Grab chin with R, (L step back and around, pivot on R foot)

    rotate head counter-clockwise to slam him on to his back (dropping to R knee).

    Lay down hard, face upHead trauma (concussion, hemorrhaging, skull fracture, etc.)

    Rise up, L kick to neck (stepping over him to straddle his head)

    Head turns in direction of kick (during impact), then rolls away

    Huge stimulus to the parasympathetic system, probable vertebral injury

    R heel stomp to temple.

    Lay very still

    Large head trauma (secondary concussion, hemorrhaging, skull fracture, etc.)
    Kungfoolss, Scourge of the theory-based stylists, Most Feared man at Bullshido.com, and the Preeminent Force in the martial arts political arena
  5. Kungfoolss is offline

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    Posted On:
    3/14/2006 4:41am

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    This is why I rag on TFT coloring books, the entire concept is just idiotic. Coloring books won't even make you a better artist, let alone a more proficient fighter regardless of what TFT tells you. ->

    TFT Mastery | View topic - Anatomy Coloring Book Assignments



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    Anatomy Coloring Book Assignments


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    Torin
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    Posted: Wed Jun 11, 2003 2:17 pm Post subject: Anatomy
    Coloring Book Assignments



    The mail-in portion of the Anatomy Coloring Book assignment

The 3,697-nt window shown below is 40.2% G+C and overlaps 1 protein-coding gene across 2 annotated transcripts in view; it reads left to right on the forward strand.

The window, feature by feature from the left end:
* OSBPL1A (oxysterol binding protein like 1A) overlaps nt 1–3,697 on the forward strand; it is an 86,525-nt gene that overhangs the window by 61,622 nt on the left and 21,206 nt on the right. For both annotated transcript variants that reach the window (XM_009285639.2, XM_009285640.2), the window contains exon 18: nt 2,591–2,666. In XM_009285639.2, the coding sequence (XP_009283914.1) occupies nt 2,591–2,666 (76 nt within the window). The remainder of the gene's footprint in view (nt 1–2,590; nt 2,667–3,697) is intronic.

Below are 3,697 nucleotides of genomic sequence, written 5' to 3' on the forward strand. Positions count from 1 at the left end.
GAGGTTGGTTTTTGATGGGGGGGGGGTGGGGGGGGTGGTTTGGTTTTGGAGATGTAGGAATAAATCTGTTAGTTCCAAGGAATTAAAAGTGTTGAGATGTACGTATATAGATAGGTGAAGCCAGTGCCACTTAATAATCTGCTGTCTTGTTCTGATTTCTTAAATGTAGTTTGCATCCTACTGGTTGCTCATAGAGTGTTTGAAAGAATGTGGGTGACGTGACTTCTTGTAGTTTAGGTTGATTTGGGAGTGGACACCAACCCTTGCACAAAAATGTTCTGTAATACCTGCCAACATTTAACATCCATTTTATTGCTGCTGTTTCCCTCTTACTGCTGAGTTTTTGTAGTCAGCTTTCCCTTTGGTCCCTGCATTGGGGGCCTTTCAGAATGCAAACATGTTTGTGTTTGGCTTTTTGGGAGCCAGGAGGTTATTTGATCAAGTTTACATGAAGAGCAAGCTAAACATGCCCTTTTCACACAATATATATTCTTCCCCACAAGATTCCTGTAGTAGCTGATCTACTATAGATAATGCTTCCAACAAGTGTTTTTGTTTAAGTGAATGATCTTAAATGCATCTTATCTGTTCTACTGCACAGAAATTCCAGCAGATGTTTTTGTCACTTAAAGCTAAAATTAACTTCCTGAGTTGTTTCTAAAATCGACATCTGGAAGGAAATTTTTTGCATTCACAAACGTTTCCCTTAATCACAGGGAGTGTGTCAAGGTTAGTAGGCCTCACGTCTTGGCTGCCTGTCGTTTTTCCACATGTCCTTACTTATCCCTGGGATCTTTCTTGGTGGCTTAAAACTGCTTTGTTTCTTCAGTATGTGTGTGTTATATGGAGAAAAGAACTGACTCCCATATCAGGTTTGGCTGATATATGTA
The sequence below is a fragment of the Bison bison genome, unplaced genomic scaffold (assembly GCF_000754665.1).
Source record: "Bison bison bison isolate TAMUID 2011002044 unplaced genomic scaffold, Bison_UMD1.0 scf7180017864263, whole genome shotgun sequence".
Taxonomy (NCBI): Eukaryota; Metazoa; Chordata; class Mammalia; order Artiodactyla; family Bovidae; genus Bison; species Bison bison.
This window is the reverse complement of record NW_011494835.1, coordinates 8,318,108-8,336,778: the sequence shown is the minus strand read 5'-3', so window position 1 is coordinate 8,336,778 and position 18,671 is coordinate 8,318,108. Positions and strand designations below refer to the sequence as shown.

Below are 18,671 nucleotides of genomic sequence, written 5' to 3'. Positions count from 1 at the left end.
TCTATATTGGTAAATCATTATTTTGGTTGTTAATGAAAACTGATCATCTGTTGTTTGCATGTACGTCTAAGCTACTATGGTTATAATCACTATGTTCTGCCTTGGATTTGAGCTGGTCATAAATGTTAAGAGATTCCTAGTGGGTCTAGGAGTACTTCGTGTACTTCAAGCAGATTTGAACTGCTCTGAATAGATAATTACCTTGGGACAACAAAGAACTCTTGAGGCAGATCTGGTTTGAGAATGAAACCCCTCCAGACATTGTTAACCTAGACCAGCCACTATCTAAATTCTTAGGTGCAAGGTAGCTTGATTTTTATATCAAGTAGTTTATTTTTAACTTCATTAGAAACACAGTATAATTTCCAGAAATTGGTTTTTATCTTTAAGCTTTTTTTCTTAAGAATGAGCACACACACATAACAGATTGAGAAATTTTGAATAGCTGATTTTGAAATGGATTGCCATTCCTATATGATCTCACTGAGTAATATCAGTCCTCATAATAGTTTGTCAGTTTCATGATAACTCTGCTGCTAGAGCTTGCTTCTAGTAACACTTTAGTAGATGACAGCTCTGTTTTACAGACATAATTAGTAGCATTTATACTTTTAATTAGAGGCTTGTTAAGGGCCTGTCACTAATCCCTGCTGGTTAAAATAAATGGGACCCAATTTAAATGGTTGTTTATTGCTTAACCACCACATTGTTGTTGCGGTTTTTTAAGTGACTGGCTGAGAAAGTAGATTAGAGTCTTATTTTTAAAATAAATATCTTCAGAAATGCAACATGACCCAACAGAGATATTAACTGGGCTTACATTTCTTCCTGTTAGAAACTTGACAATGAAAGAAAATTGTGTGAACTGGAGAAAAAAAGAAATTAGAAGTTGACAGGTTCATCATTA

are listed below.
    Enjoy learning about the human tool, filling in the blanks
    will be easy.
    This is highly-recommended for those of you looking to improve
    your abilities, and mandatory for those of you interested in
    attaining the TFTrainer credential.
    Mail To:
    TFT Group
    attn: coloring book
    8370 W Cheyenne, Ste 109-166
    Las Vegas, NV 89129

    Last edited by Torin on Fri Jun 13, 2003 10:18 am; edited 1
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    Torin
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    Posted: Fri Jun 13, 2003 10:17 am Post subject: ACB
    Assignment #1



    Skeletal and Articular Systems/ Upper Limb
    Bones/Joints in Review(pg. 36)
    This needs to be completed and mailed by May 15th (this should
    be sufficient even if you have not started the book).
    Please fill in the blank lines with the appropriate answer. A
    photocopy of the page is recommended, to maintain the
    usefulness of your ACB in the future.

    Last edited by Torin on Fri Jun 13, 2003 10:34 am; edited 1
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    Torin
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    Posted: Fri Jun 13, 2003 10:33 am Post subject: ACB
    Assignment #2



    Read Skeletal and Articular Systems/ Lower Limb (pgs. 37-42)
    and answer the Bones/Joints in Review(pg. 43)
    Note: pay attention to the mention of structural weakness in
    the ankle at the bottom of page 42.